Advocacy 101
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  • 1. WELCOME TO ADVOCACY 101 Becoming a Volunteer Advocate
  • 2. Advocacy 101: What is a Volunteer Advocate?PurposeThis module is designed to assist you in understanding your role and responsibilities as an advocate and theroles of others with whom you will work. It also helps you determine if the advocate role is right for you orwhich advocate role is most comfortable for you as an individual.Learning ObjectivesBy the end of this training module, Volunteer Advocates will be able to: 1. Identify the major roles of an advocate, 2. Make appropriate decisions based on state confidentiality laws. 3. Describe personal issues that might affect your ability to be an effective advocate.Lessons Contained in this Section:Define the basic Tenets of AdvocacyRecognize the roles of the AdvocateMaintaining ConfidentialityIs Advocacy the Right Choice?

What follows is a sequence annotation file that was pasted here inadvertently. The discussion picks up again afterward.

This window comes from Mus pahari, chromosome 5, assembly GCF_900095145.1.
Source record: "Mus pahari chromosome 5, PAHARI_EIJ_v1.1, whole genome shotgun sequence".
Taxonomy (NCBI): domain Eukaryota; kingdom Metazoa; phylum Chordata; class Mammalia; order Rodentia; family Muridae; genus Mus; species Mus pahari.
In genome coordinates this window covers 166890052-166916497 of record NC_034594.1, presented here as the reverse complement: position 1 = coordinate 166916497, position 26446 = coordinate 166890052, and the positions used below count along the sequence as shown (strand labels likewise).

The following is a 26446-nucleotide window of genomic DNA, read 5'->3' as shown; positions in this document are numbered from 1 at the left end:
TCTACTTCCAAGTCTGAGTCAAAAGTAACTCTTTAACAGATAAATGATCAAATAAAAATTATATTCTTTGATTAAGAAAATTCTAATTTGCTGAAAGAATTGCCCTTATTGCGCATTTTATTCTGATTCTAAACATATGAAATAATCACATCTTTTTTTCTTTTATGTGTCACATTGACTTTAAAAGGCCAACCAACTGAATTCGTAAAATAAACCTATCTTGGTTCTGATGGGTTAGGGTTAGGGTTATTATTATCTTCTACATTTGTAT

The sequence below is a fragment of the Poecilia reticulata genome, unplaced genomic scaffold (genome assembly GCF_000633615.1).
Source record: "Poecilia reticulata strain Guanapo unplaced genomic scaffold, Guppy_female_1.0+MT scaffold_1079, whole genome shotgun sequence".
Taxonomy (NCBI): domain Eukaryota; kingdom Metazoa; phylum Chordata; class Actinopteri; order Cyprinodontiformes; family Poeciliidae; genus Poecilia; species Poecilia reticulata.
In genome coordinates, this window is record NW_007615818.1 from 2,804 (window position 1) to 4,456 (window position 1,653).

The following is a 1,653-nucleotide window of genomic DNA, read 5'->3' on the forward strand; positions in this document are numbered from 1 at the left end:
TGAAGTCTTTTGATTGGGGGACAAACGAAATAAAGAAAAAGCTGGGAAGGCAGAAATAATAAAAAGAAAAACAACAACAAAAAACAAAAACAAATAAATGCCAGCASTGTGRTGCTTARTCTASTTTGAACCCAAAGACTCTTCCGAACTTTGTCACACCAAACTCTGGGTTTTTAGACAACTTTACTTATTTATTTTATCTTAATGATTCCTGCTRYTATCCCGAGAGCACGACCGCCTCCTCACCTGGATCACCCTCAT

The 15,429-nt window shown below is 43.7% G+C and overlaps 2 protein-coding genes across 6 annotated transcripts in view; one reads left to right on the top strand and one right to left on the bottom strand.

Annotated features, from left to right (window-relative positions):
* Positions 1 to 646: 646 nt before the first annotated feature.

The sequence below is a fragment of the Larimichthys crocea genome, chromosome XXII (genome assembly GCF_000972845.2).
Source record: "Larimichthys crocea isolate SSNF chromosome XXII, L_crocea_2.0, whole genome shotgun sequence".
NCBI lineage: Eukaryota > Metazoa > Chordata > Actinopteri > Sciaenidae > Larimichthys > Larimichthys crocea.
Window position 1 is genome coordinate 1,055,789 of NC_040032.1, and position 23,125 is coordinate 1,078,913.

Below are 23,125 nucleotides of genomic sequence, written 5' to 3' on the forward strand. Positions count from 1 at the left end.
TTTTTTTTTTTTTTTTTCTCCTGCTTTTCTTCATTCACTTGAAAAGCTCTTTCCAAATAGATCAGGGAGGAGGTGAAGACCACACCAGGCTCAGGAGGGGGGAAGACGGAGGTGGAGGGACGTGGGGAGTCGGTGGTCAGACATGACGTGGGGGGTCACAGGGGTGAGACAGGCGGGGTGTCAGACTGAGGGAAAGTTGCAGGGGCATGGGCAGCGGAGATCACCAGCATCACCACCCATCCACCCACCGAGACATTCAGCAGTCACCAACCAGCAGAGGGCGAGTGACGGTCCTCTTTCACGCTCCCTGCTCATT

• 3. BASIC TENETS OF ADVOCACY• One of the things that advocacy does is to provide victims with information about their options so they can make educated choices. Advocacy encourages victims to ultimately advocate for themselves while giving them a voice when they are unable to speak for themselves.• Advocacy should be trauma-specific, addressing the current violence and any consequences or issues that arise as a result of that crime.• Do not to ignore preexisting life problems; rather, address them in descending order only after the more pressing legal/criminal issues are addressed.• Issues such as an abusive relationship, substance abuse, mental health problems, or financial troubles affect recovery and are thus issues for the advocate. It is important to know when to make referrals and which community resources are appropriate for follow-up counseling.• The overriding tenet of advocacy is to listen and to believe the victim. The healing power of this is extraordinary. Survivors do not need to prove they are suffering to win support; advocates give unconditional support while safeguarding the individual’s right to be treated with respect, whatever the circumstance. The unfortunate reality is that an advocate may be the only person who believes a victim without question, comment, or blame, which makes the words “I believe you,” and the corollary, “It wasn’t your fault,” that more powerful.